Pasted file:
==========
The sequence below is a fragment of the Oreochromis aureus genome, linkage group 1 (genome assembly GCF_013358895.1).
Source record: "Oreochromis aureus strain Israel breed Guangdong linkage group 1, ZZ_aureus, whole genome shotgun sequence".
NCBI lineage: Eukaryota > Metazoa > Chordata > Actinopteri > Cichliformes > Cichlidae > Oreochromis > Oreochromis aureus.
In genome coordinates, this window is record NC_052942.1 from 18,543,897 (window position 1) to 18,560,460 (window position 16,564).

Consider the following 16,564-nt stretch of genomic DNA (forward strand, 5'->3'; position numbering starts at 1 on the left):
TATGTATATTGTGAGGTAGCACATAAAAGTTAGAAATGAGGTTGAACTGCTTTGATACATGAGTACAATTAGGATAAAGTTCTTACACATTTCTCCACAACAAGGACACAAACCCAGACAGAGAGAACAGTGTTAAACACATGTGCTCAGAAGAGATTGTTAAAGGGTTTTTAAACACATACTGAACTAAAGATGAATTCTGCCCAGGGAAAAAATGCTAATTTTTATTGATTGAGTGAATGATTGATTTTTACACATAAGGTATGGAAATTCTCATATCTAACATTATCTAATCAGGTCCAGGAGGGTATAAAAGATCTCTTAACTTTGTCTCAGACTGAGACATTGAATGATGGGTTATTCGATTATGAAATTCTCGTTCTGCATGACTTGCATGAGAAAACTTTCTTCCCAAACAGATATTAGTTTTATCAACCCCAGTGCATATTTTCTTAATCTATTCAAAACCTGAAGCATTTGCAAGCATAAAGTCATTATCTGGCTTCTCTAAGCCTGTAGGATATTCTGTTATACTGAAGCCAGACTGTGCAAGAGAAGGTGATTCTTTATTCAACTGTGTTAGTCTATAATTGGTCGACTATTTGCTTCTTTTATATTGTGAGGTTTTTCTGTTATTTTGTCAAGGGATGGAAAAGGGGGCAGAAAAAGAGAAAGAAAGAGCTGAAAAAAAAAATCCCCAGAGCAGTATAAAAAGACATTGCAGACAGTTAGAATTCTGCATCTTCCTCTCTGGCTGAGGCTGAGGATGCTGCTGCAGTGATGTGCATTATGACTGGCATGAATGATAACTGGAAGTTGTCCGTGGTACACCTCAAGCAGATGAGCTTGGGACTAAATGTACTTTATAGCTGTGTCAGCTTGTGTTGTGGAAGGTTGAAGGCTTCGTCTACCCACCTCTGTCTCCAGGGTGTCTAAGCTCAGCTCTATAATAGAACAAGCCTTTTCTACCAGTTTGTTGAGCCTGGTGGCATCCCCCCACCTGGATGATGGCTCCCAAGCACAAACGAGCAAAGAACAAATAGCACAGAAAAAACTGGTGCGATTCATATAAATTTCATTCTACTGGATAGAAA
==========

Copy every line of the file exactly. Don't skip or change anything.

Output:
The sequence below is a fragment of the Oreochromis aureus genome, linkage group 1 (genome assembly GCF_013358895.1).
Source record: "Oreochromis aureus strain Israel breed Guangdong linkage group 1, ZZ_aureus, whole genome shotgun sequence".
NCBI lineage: Eukaryota > Metazoa > Chordata > Actinopteri > Cichliformes > Cichlidae > Oreochromis > Oreochromis aureus.
In genome coordinates, this window is record NC_052942.1 from 18,543,897 (window position 1) to 18,560,460 (window position 16,564).

Consider the following 16,564-nt stretch of genomic DNA (forward strand, 5'->3'; position numbering starts at 1 on the left):
TATGTATATTGTGAGGTAGCACATAAAAGTTAGAAATGAGGTTGAACTGCTTTGATACATGAGTACAATTAGGATAAAGTTCTTACACATTTCTCCACAACAAGGACACAAACCCAGACAGAGAGAACAGTGTTAAACACATGTGCTCAGAAGAGATTGTTAAAGGGTTTTTAAACACATACTGAACTAAAGATGAATTCTGCCCAGGGAAAAAATGCTAATTTTTATTGATTGAGTGAATGATTGATTTTTACACATAAGGTATGGAAATTCTCATATCTAACATTATCTAATCAGGTCCAGGAGGGTATAAAAGATCTCTTAACTTTGTCTCAGACTGAGACATTGAATGATGGGTTATTCGATTATGAAATTCTCGTTCTGCATGACTTGCATGAGAAAACTTTCTTCCCAAACAGATATTAGTTTTATCAACCCCAGTGCATATTTTCTTAATCTATTCAAAACCTGAAGCATTTGCAAGCATAAAGTCATTATCTGGCTTCTCTAAGCCTGTAGGATATTCTGTTATACTGAAGCCAGACTGTGCAAGAGAAGGTGATTCTTTATTCAACTGTGTTAGTCTATAATTGGTCGACTATTTGCTTCTTTTATATTGTGAGGTTTTTCTGTTATTTTGTCAAGGGATGGAAAAGGGGGCAGAAAAAGAGAAAGAAAGAGCTGAAAAAAAAAATCCCCAGAGCAGTATAAAAAGACATTGCAGACAGTTAGAATTCTGCATCTTCCTCTCTGGCTGAGGCTGAGGATGCTGCTGCAGTGATGTGCATTATGACTGGCATGAATGATAACTGGAAGTTGTCCGTGGTACACCTCAAGCAGATGAGCTTGGGACTAAATGTACTTTATAGCTGTGTCAGCTTGTGTTGTGGAAGGTTGAAGGCTTCGTCTACCCACCTCTGTCTCCAGGGTGTCTAAGCTCAGCTCTATAATAGAACAAGCCTTTTCTACCAGTTTGTTGAGCCTGGTGGCATCCCCCCACCTGGATGATGGCTCCCAAGCACAAACGAGCAAAGAACAAATAGCACAGAAAAAACTGGTGCGATTCATATAAATTTCATTCTACTGGATAGAAA